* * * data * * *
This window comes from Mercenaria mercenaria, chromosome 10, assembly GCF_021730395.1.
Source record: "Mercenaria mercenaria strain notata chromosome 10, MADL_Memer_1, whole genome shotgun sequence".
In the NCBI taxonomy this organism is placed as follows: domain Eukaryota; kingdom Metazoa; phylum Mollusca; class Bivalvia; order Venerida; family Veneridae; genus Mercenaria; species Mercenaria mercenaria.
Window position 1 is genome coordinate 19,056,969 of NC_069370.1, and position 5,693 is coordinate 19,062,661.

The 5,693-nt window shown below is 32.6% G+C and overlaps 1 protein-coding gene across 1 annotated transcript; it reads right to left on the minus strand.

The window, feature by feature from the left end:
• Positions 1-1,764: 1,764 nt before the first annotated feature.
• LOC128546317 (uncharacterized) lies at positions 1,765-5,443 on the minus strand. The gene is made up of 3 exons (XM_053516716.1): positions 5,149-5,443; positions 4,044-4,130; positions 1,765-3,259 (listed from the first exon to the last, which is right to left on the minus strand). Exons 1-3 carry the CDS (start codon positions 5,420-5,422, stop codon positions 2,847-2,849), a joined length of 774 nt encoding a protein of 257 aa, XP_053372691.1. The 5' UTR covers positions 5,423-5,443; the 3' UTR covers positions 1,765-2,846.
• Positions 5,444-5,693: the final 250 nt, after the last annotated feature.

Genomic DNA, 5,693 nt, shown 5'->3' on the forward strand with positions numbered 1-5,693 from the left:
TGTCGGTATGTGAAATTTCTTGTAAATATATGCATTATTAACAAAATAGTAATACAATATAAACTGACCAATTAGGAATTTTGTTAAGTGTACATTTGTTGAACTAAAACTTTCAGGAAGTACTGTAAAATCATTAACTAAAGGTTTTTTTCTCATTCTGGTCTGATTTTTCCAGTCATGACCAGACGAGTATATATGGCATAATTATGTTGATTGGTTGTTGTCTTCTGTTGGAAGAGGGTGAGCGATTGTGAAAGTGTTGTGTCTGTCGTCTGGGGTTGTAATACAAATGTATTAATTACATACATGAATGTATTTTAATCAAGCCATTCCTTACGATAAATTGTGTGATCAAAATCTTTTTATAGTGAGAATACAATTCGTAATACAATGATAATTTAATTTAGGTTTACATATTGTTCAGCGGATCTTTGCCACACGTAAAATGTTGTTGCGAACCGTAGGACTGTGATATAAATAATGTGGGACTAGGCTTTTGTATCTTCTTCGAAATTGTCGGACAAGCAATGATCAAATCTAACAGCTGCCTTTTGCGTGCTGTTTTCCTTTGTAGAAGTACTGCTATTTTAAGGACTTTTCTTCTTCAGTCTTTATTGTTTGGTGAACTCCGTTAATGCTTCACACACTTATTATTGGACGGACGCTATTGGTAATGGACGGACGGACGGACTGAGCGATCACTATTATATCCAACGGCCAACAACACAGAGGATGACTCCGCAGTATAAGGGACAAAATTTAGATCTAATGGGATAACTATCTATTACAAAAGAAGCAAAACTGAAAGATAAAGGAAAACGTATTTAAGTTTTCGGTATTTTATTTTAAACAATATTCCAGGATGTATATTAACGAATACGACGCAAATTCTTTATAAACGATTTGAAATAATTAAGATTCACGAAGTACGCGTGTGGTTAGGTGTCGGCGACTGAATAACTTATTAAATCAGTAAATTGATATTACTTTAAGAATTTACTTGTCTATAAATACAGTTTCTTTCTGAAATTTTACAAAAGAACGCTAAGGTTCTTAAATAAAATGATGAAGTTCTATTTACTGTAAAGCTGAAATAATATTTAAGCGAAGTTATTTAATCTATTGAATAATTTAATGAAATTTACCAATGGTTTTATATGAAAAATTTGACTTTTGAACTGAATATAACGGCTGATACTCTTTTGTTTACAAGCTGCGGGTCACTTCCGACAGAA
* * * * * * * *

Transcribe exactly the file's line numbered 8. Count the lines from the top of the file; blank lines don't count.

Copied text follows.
• LOC128546317 (uncharacterized) lies at positions 1,765-5,443 on the minus strand. The gene is made up of 3 exons (XM_053516716.1): positions 5,149-5,443; positions 4,044-4,130; positions 1,765-3,259 (listed from the first exon to the last, which is right to left on the minus strand). Exons 1-3 carry the CDS (start codon positions 5,420-5,422, stop codon positions 2,847-2,849), a joined length of 774 nt encoding a protein of 257 aa, XP_053372691.1. The 5' UTR covers positions 5,423-5,443; the 3' UTR covers positions 1,765-2,846.